Separation of Sport and School


Recently the University of Florida announced that they were planning to cut their Computer Science program. This is a travesty for education and the university, but this is not the point of this post.

Steven Salzburg contributed an article to Forbes titled University of Florida Eliminates Computer Science Department, Increases Athletic Budgets. Hmm. He raised several important points and then ruins the article with this paragraph,

Meanwhile, the athletic budget for the current year is $99 million, an increase of more than $2 million from last year.  The increase alone would more than offset the savings supposedly gained by cutting computer science.

He then throws in, Now, I’m not saying that UF has chosen football over science, but with the headline and the above paragraph, that is exactly what everyone is reading. If you read the comments, he does state that the title might be unfair, but the title has not changed and the comment is unlikely to be read by most.

Here are the important facts that are glossed over:

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The Best SEC Teams, 1996-2007


So, Doug Segrest of The Birmingham News decided to play a simulation tourney, the SoS Playoffs II, to determine the best SEC teams of the last 12 years. Setting the tournament up like a mini World Cup tournament, he structured it as follows:

  • Four groups of five teams each (20 teams total).
  • Each group plays a home-home set against each opponent for a total of 8 eight each.
  • The top two teams in each group advances to the quarterfinals.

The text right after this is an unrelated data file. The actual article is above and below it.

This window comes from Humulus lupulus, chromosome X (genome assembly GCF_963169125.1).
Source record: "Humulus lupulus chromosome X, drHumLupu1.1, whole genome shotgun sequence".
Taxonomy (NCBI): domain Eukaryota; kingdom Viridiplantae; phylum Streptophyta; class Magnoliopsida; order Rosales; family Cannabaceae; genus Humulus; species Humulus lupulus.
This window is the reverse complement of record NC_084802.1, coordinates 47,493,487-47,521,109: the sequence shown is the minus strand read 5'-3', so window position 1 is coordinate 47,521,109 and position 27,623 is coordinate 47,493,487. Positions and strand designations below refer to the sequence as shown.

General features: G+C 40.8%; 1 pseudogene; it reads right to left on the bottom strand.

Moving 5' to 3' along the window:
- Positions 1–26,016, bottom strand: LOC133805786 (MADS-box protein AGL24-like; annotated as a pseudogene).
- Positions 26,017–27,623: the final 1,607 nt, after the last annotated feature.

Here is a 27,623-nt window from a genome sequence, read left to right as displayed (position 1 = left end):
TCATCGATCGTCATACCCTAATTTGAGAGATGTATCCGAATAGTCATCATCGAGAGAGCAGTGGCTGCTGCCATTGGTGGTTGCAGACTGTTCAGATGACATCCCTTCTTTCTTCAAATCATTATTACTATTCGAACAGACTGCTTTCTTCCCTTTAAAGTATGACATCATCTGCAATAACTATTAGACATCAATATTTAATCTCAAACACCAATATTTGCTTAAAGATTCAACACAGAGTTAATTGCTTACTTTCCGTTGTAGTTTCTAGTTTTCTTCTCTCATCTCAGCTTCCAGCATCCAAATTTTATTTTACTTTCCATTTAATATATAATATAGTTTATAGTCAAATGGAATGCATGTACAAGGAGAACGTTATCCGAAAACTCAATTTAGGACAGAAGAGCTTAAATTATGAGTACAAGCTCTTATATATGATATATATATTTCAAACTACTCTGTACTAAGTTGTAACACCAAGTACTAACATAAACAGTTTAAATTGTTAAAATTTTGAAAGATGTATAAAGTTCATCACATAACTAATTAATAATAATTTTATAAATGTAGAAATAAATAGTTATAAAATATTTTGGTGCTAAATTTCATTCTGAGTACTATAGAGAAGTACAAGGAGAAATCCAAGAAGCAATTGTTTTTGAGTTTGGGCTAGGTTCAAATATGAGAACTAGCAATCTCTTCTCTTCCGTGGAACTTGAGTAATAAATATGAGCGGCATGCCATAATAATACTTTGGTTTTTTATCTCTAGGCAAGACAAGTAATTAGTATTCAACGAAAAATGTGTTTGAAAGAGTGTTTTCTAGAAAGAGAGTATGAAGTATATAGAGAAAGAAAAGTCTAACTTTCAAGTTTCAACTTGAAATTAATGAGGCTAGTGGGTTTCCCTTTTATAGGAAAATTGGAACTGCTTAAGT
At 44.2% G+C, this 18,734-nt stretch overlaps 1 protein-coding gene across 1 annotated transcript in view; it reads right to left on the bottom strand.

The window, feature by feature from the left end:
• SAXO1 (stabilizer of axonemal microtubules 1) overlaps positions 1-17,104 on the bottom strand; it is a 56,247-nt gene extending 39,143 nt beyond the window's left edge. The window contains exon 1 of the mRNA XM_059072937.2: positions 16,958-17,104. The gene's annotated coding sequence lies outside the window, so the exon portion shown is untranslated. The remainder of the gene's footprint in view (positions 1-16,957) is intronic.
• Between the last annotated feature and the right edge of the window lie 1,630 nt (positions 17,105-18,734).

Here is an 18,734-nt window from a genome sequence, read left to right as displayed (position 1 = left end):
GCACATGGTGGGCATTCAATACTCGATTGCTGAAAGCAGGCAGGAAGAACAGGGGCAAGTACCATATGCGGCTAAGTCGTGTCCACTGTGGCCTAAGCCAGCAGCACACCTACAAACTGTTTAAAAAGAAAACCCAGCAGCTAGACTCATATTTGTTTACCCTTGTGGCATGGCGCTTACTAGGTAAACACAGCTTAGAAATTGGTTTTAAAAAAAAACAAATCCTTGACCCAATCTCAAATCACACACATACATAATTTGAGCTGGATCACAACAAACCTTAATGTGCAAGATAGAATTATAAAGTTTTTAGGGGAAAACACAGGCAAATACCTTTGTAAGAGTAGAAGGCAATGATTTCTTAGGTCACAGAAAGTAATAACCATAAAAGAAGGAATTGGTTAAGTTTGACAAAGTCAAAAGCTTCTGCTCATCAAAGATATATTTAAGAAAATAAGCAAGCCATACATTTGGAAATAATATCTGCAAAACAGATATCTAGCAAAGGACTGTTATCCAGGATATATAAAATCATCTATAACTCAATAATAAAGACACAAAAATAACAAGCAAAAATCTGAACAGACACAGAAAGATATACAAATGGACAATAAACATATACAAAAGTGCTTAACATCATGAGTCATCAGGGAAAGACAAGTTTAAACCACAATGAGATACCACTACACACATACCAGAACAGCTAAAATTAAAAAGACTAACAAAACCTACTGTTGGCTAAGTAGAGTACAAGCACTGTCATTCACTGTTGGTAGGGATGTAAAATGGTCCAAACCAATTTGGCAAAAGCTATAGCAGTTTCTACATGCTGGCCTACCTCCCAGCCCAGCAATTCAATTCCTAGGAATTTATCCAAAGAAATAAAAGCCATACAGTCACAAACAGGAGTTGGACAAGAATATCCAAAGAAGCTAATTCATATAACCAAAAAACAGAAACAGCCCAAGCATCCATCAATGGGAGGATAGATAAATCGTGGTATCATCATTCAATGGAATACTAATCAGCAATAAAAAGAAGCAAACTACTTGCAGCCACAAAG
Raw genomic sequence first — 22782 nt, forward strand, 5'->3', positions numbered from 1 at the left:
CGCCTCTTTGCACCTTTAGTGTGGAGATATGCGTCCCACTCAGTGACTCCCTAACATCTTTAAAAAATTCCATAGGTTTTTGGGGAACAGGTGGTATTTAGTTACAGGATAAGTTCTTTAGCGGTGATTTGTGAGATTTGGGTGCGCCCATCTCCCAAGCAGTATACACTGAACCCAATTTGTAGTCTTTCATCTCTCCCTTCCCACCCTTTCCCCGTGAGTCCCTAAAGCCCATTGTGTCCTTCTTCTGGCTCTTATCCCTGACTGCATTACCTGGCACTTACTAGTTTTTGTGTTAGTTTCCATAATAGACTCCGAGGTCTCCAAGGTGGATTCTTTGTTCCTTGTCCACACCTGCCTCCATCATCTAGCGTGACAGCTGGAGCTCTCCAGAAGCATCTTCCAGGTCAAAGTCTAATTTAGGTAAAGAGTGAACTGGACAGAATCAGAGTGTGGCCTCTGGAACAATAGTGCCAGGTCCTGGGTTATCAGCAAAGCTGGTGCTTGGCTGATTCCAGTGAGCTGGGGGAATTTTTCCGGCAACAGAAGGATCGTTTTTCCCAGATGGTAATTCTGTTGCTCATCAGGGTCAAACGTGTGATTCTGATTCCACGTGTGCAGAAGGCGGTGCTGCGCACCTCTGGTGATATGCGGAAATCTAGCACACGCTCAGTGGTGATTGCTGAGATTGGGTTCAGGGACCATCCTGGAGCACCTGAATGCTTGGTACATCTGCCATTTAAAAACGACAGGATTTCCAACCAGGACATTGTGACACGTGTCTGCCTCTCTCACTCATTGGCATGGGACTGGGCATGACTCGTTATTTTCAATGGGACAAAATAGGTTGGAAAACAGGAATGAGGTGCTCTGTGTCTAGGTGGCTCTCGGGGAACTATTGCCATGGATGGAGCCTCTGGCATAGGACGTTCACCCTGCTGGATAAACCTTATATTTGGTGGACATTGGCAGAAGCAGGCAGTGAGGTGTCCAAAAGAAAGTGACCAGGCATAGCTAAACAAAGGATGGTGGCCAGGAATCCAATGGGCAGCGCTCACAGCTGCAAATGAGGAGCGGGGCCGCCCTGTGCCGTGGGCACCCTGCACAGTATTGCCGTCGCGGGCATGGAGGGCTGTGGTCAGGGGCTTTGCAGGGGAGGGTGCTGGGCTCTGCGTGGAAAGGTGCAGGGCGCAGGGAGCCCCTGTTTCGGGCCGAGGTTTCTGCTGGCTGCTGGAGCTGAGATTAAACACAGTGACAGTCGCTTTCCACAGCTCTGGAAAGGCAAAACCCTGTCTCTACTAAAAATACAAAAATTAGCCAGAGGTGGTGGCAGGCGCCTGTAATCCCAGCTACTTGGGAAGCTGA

• From there it is single elimination to the finals with each game played at a “neutral” site.

Each game is run using the NCAA Football SimMatchup tool at WhatIfSports. It is a fun little device. He takes the first outcome and then captures the box scores. It only goes back to 1996 in stats, thus the limitation in this bit of entertainment.

As a little disclaimer, I started this post about halfway through the Quarterfinals, so I had no idea of the results when I started.

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Ranking College Football Winning Tradition


So, the SEC posted a All Time Final AP Football Poll. It is fairly entertaining and takes into all the AP polls since the beginning in 1936. Their methodology is pretty straightforward:

From 1936 to 1961 the wire service ranked 20 teams. From 1962 to 1967 only 10 teams were recognized. From 1968 to 1988 AP again resumed its Top 20 before expanding to 25 teams in 1989. Points were awarded based on a team’s finish in the final AP poll each year. Points were awarded on a 20-19-18-17-16-15-14-13-12-11-10-9-8-7-6-5-4-3-2-1 basis from 1936 to 1988, and a 25-24-23-22-21-20-19-18-17-16-15-14-13-12-11-10-9-8-7-6-5-4-3-2-1 basis 1989 to the present.

They gave out half points for ties which was also a good move. There is a flaw in their methodology though. If you were ranked before1989, you got an 5 points less than you would have if you had received an equivalent rating since then. This is unfair as teams shouldn’t be penalized for playing well before the AP voted for 25 teams. To be an accurate measure, being ranked number 1 in 1950 should weigh the same as 2007.

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